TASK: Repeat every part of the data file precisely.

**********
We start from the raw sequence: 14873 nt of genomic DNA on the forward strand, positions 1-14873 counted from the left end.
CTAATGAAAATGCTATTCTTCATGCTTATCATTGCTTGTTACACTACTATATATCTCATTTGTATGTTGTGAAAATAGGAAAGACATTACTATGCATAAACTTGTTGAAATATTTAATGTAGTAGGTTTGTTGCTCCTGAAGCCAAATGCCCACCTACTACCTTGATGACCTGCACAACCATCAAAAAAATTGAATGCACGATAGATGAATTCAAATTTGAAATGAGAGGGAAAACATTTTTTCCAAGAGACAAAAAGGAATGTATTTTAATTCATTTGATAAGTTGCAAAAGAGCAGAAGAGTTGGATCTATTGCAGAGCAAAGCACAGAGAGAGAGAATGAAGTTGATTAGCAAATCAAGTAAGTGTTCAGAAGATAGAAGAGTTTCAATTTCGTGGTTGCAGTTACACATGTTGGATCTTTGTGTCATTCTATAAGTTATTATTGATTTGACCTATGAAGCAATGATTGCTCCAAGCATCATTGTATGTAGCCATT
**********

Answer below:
We start from the raw sequence: 14873 nt of genomic DNA on the forward strand, positions 1-14873 counted from the left end.
CTAATGAAAATGCTATTCTTCATGCTTATCATTGCTTGTTACACTACTATATATCTCATTTGTATGTTGTGAAAATAGGAAAGACATTACTATGCATAAACTTGTTGAAATATTTAATGTAGTAGGTTTGTTGCTCCTGAAGCCAAATGCCCACCTACTACCTTGATGACCTGCACAACCATCAAAAAAATTGAATGCACGATAGATGAATTCAAATTTGAAATGAGAGGGAAAACATTTTTTCCAAGAGACAAAAAGGAATGTATTTTAATTCATTTGATAAGTTGCAAAAGAGCAGAAGAGTTGGATCTATTGCAGAGCAAAGCACAGAGAGAGAGAATGAAGTTGATTAGCAAATCAAGTAAGTGTTCAGAAGATAGAAGAGTTTCAATTTCGTGGTTGCAGTTACACATGTTGGATCTTTGTGTCATTCTATAAGTTATTATTGATTTGACCTATGAAGCAATGATTGCTCCAAGCATCATTGTATGTAGCCATT